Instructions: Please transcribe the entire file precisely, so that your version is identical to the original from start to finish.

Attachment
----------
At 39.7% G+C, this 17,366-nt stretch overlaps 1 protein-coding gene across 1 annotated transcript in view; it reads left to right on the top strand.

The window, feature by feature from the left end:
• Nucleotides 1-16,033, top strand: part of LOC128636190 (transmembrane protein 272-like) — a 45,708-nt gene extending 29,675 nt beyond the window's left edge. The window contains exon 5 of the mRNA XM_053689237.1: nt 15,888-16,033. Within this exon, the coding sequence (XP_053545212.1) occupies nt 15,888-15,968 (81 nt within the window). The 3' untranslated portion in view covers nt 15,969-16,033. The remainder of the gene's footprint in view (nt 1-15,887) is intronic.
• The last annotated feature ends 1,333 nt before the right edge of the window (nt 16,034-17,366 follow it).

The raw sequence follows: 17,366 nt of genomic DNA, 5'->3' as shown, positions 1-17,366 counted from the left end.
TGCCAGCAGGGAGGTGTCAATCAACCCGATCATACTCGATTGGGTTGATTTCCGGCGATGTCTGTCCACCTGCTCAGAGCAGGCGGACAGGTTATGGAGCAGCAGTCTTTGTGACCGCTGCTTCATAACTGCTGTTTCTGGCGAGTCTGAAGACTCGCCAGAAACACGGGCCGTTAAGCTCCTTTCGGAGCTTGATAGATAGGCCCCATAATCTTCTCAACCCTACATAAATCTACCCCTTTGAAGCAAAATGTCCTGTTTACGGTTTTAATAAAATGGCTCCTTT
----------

At 39.7% G+C, this 17,366-nt stretch overlaps 1 protein-coding gene across 1 annotated transcript in view; it reads left to right on the top strand.

The window, feature by feature from the left end:
• Nucleotides 1-16,033, top strand: part of LOC128636190 (transmembrane protein 272-like) — a 45,708-nt gene extending 29,675 nt beyond the window's left edge. The window contains exon 5 of the mRNA XM_053689237.1: nt 15,888-16,033. Within this exon, the coding sequence (XP_053545212.1) occupies nt 15,888-15,968 (81 nt within the window). The 3' untranslated portion in view covers nt 15,969-16,033. The remainder of the gene's footprint in view (nt 1-15,887) is intronic.
• The last annotated feature ends 1,333 nt before the right edge of the window (nt 16,034-17,366 follow it).

The raw sequence follows: 17,366 nt of genomic DNA, 5'->3' as shown, positions 1-17,366 counted from the left end.
TGCCAGCAGGGAGGTGTCAATCAACCCGATCATACTCGATTGGGTTGATTTCCGGCGATGTCTGTCCACCTGCTCAGAGCAGGCGGACAGGTTATGGAGCAGCAGTCTTTGTGACCGCTGCTTCATAACTGCTGTTTCTGGCGAGTCTGAAGACTCGCCAGAAACACGGGCCGTTAAGCTCCTTTCGGAGCTTGATAGATAGGCCCCATAATCTTCTCAACCCTACATAAATCTACCCCTTTGAAGCAAAATGTCCTGTTTACGGTTTTAATAAAATGGCTCCTTT